Ampro Corporation was founded by Axel Monson who was born in Sweden in 1883. He arrived in the U.S. in 1902 and was employed by International Harvester.
In 1924 he began to study the motion picture industry and by 1929 had perfected a new 16mm. silent projector, known under the trade name
AMPRO, a name coined from Axel Monson Products. The business grew to such proportions that it employed 700 people.
In the early to late 1950's Ampro also produced a line of consumer reel tape recorders.
At some point it was acquired by the General Precision Equipment Corporation (a name that may be seen on the 1954 ads). The General Precision Equipment Corporation was a major manufacturing company involved in the defense and space industries as well as educational products and control devices for consumer goods.
General Precision, Inc. was the principal operating subsidiary of General Precision Equipment Corp. headquartered in Tarrytown, New York.
In 1956 the Corporation also acquired the Graflix company and the Ampro film equipment production was moved to the Graflix plant in Rochester, NY.
In 1968 the General Precision Equipment Co. was purchased by Singer.
We could find no ads nor mention of Ampro tape recorders after 1957.
We received this information from Remy Ann David www.crowmobile.com:
Ampro Corp. was founded by Raphael Alexander Meyer, I believe around 1971. The company name basically stands for Alex Meyers Products or, Ampro. Quality control rubberstamps when made under Ampro ownership had RAM indicated on the rubberstamp because they were his initials. He went into business manufacturing the AM-10 radio station broadcast console (AM were simply his initials as he usually went by " Alex "). It was lower in cost than similar units from Gates, Collins, CCA, RCA making it much more affordable and popular in smaller and medium market stations of both radio and TV. The 10 designation indicated 10 rotary potentiometers for 10 inputs. Later they introduced a more compact broadcast mixer that could also be utilized on location, in a portable format. And I believe that console is designated as the RM 10 and also had linear slide faders instead of rotary pots. It also featured, as I recall, FET internal switching, without the customary sound of relays switching and latching.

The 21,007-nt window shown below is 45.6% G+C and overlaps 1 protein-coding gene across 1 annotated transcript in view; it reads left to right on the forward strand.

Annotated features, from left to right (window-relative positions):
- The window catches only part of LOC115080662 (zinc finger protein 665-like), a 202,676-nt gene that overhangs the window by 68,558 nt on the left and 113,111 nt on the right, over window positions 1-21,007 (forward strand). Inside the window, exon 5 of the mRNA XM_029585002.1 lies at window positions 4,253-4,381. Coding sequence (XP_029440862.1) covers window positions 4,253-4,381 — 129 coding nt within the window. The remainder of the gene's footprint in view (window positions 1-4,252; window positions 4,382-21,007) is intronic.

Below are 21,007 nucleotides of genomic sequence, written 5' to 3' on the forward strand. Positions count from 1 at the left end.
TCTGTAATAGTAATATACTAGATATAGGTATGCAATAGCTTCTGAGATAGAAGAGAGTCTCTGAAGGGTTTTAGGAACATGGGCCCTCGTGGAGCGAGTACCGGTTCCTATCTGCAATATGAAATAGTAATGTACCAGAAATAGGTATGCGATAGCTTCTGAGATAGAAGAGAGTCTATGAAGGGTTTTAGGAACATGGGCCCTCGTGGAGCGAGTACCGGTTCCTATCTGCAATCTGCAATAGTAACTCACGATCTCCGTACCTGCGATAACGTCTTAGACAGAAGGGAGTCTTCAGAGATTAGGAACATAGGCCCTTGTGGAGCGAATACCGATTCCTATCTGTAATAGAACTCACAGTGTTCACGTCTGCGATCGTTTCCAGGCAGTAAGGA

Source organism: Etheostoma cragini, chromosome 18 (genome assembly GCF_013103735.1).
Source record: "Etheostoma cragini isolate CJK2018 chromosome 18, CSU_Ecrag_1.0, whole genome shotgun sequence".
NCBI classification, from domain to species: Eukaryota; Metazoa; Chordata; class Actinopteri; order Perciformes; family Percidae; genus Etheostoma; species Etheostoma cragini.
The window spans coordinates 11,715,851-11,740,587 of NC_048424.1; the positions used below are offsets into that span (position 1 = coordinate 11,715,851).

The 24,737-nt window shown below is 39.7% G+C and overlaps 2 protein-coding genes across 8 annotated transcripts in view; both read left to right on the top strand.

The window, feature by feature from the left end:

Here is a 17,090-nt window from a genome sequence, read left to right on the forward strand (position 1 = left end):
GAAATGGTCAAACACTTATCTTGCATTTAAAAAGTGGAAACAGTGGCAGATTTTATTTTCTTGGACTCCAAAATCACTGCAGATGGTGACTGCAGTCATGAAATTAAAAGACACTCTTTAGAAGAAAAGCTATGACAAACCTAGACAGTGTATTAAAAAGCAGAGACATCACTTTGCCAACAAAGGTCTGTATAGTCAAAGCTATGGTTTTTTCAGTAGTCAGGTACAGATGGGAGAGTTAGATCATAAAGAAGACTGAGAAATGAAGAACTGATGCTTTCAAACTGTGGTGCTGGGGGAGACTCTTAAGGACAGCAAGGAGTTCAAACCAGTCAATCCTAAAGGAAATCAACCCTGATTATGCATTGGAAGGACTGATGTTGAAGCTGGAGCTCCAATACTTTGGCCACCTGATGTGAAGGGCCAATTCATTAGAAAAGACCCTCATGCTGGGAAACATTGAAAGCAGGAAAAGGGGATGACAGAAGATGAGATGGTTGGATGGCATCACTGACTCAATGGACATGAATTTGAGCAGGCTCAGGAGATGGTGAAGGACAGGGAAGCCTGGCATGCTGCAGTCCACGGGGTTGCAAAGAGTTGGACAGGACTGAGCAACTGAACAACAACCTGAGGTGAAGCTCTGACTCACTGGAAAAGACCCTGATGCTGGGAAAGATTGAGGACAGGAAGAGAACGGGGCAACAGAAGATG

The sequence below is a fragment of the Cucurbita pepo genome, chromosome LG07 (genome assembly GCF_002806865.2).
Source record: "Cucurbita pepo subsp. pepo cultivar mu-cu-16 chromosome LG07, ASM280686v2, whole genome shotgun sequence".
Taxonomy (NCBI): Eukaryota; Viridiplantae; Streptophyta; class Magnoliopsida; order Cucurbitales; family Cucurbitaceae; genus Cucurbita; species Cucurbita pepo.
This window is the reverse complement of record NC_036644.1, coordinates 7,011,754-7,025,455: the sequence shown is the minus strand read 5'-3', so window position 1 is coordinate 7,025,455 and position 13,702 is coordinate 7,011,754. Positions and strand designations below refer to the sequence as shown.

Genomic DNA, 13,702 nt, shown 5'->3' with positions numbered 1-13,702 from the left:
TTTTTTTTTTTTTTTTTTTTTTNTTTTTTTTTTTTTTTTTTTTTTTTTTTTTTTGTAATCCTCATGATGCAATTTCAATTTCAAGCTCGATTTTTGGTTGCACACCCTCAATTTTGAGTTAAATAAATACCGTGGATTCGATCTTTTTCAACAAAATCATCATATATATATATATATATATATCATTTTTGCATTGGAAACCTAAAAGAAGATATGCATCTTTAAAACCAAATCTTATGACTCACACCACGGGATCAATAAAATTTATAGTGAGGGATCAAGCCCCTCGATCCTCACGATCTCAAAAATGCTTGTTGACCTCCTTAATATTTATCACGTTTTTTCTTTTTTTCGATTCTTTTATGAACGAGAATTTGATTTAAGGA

Around the same time, he also forayed into the manufacturing of continuous loop, NAB, continuous loop broadcast cartridge recorders. Most of these recorders were manufactured for government weather stations. While these were full grade broadcasts to NAB cartridge machines, the secondary audio cue tone track, that would automatically stop the tape, at the beginning of a song or a commercial, could be defeated. This allowed the messages for the weather service to be constantly repeated until the next update notification recording needed to be made. ITC and Pacific Recorders had the bulk of the NAB cartridge broadcast market. So Ampro NAB cartridge recorders were little known. They were actually made quite well and were quite rugged.
1951 through 1957 ads for the Ampro reel tape recorder
There was another Ampro company founded around 1971. We came across information that "Ampro was sold to Scully in 197x. In November 1983, Ampro/Scully was sold to TTC" www.oldradio.com
Turns out this was a separate newer company and you can read more about that Ampro company in the Ampro Stories link.